Like the entirety of Vice News, “Temptation Island” nags at my inability to resist trivial media. A reboot of the 2001 hit, the show centers on four couples who are questioning their relationships and places them on an island with a handful of hot singles whose sole purpose is to get the couples to cheat on each other.

If “Temptation Island” sounds like it was genetically modified in a lab to be as scandalous as possible, thats because it definitely was. One moment I’m getting “Jersey Shore”-style bickering, the next moment I have tension inspired by “The Bachelor” — all of this is only made better by the host Mark L. Walberg. This man makes me think he would’ve hosted “Survivor” if only he didn’t get too “in his feels.” The show might as well include a disclaimer warning the audience that the show is best viewed while scrolling through your Instagram feed in one hand and typing a half-finished essay in the other.

Despite the low barrier of entry, “Temptation Island” isn’t a bad show. In fact, I was sufficiently entertained while watching it. The vicarious nature of watching other couples potentially cheat on another gave me a giddy, omniscient feeling. Watching “Temptation Island” is akin to being the cool kid that everyone tells their secrets to, yet not being expected to give any dirt in return. This sometimes blurs the line between genuine and scripted reactions but if you actually stop to think about it you realize it doesn’t matter because it’s “Temptation Island,” and who cares.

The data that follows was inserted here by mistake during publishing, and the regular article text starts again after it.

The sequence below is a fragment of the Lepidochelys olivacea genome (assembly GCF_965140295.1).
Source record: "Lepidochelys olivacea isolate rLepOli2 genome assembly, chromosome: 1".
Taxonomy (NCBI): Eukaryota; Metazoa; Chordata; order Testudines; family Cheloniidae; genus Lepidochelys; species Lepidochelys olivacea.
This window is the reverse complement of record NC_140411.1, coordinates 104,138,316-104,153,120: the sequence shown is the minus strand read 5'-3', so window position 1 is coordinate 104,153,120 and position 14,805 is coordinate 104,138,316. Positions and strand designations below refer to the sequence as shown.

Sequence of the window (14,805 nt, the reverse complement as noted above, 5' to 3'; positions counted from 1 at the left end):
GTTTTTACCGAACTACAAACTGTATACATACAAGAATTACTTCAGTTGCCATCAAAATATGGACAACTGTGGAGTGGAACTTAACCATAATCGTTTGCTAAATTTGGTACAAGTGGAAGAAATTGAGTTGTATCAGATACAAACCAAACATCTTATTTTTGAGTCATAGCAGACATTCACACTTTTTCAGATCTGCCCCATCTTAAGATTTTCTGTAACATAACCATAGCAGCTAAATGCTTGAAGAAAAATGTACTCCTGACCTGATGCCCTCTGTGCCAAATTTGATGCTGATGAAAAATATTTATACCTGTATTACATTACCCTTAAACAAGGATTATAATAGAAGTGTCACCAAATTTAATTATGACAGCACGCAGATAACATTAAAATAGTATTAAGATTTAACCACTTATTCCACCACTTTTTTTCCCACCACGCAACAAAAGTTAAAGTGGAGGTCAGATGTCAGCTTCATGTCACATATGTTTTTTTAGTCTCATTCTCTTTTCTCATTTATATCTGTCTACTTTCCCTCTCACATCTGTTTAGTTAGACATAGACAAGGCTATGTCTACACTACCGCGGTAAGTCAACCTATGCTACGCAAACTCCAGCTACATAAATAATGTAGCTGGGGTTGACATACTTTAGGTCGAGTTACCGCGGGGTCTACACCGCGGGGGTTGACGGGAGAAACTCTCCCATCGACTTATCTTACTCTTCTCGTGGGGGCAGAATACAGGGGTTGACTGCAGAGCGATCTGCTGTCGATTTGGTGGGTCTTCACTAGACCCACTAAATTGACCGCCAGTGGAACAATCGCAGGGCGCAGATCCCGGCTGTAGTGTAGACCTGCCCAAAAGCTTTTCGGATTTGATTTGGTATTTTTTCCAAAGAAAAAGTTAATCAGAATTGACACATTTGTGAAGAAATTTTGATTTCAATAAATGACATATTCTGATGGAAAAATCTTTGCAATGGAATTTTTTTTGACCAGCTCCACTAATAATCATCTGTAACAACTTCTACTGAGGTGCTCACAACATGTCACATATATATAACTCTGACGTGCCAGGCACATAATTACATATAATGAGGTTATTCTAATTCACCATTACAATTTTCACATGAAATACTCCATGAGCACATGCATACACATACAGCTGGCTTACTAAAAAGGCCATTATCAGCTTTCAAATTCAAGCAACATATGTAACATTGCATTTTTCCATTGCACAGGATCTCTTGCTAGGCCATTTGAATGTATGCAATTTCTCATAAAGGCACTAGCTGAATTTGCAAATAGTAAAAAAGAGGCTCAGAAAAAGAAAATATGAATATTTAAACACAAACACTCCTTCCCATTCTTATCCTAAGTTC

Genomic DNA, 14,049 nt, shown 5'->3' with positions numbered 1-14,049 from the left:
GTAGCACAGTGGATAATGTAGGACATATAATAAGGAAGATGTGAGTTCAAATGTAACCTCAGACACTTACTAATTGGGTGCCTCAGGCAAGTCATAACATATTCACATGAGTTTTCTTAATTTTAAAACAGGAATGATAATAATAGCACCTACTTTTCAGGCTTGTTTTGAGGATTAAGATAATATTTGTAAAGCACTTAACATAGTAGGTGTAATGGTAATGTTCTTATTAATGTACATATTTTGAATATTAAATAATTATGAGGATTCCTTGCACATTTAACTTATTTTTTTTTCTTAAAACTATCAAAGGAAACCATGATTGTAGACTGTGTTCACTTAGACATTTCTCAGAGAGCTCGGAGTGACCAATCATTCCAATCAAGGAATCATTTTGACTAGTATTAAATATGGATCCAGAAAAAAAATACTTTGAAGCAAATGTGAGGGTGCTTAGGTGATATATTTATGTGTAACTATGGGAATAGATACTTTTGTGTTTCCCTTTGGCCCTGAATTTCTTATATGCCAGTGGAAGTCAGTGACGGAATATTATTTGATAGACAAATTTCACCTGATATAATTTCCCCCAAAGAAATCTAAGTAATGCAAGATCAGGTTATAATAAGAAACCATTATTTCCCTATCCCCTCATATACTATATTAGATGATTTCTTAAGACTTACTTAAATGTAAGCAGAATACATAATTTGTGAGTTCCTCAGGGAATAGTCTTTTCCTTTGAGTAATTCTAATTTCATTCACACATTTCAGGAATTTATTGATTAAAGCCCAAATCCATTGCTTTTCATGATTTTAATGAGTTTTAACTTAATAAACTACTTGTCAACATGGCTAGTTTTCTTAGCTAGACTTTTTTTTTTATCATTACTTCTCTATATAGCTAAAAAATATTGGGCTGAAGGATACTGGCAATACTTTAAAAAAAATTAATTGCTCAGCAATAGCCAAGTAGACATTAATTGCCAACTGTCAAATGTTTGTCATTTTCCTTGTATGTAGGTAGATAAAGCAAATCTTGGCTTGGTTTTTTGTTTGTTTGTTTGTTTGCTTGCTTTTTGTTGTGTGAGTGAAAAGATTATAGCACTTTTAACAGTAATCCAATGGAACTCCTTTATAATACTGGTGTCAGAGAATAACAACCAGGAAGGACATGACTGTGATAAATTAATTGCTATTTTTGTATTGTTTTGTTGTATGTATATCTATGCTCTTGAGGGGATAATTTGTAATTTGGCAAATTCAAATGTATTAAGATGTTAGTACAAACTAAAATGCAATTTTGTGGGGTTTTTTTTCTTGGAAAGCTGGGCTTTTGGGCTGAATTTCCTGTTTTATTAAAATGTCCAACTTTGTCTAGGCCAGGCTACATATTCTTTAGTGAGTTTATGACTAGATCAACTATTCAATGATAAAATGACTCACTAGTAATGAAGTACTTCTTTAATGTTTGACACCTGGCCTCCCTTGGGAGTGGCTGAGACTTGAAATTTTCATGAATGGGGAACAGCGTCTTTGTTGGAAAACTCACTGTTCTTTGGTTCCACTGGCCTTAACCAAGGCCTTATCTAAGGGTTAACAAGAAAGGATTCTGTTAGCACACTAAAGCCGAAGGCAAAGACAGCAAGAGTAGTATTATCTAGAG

Though “Temptation Island” exists solely to fulfill our need for gossip, comparing the 2000’s version to this current rendition, an interesting conversation about how reality television has changed before our eyes is provoked. Today, it is expected that everyone who appears on reality television will be palatable enough to be deemed attractive by the average viewer.

However, if you compare the singles who appeared on the 2000’s version and the singles in the reboot, you can see plainly the drastic shift in our expectations for who can be on a show that is supposed to be present reality. Its almost as entertaining as the show itself to watch USA Network dictate what the “ideal American” bachelor and bachelorette looks, dresses and acts like. And if that means cheating on your significant other, so be it.

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